> > Using GIS to Construct Water Table Maps and Flow Nets

Using GIS to Construct Water Table Maps and Flow Nets

Robert Newton
,
Smith College
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This activity was selected for the On the Cutting Edge Reviewed Teaching Collection

This activity has received positive reviews in a peer review process involving five review categories. The five categories included in the process are

  • Scientific Accuracy
  • Alignment of Learning Goals, Activities, and Assessments
  • Pedagogic Effectiveness
  • Robustness (usability and dependability of all components)
  • Completeness of the ActivitySheet web page

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This page first made public: Apr 10, 2006

Summary

Seepage lake elevation data from the Sand Hills of Nebraska is used to construct a water table map and flow net using ESRI's ArcMap software. Students learn how to use GIS software to analyze patterns of groundwater flow.

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Context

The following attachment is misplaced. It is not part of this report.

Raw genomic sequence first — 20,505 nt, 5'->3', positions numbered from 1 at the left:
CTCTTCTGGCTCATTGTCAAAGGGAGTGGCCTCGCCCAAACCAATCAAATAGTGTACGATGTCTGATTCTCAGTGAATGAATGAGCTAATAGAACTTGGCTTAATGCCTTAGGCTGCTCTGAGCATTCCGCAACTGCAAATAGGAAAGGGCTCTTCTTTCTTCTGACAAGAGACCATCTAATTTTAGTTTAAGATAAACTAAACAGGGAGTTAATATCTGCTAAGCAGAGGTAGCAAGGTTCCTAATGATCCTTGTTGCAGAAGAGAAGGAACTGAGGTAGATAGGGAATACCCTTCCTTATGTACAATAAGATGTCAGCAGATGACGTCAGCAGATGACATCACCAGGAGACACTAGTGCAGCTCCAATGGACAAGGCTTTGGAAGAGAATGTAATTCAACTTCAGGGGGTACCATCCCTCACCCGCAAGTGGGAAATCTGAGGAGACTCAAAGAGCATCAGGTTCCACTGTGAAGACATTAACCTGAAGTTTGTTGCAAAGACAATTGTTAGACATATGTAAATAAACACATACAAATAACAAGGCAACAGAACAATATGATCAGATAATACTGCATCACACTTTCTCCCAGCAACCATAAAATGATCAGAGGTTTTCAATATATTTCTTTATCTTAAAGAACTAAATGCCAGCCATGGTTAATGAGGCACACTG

Audience

upper-level undergraduate groundwater course open to geology majors, math majors and engineering majors

Skills and concepts that students must have mastered

Students should have a good understanding of topographic maps and contours.

How the activity is situated in the course

This activity is done early in the groundwater course, usually within the first 4 weeks.

Goals

Content/concepts goals for this activity

Flow through porous media

Higher order thinking skills goals for this activity

Two-dimensional data analysis, formation of hypotheses from an examination of the data.

Other skills goals for this activity

Learn to use the ArcMap GIS software to create potentiometric surface maps

Description of the activity/assignment

This exercise is done in a computer lab using ESRI ArcMap software with both the Spatial Analyst and 3D Analyst extensions. Students are given a copy of the Lakeside Nebraska 15 minute topographic map and a shapefile containing all the lake elevation data. They are given instructions on how to rasterize the point data to create a contour map of the water table surface and are then shown how to create flow lines. Their task is to create a flow net that they will use to determine areas of groundwater recharge and discharge. They will then generate hypotheses to explain what controls the groundwater flow system in this area.

Determining whether students have met the goals

Students turn in maps and a 1-2 page written report on the groundwater flow system.

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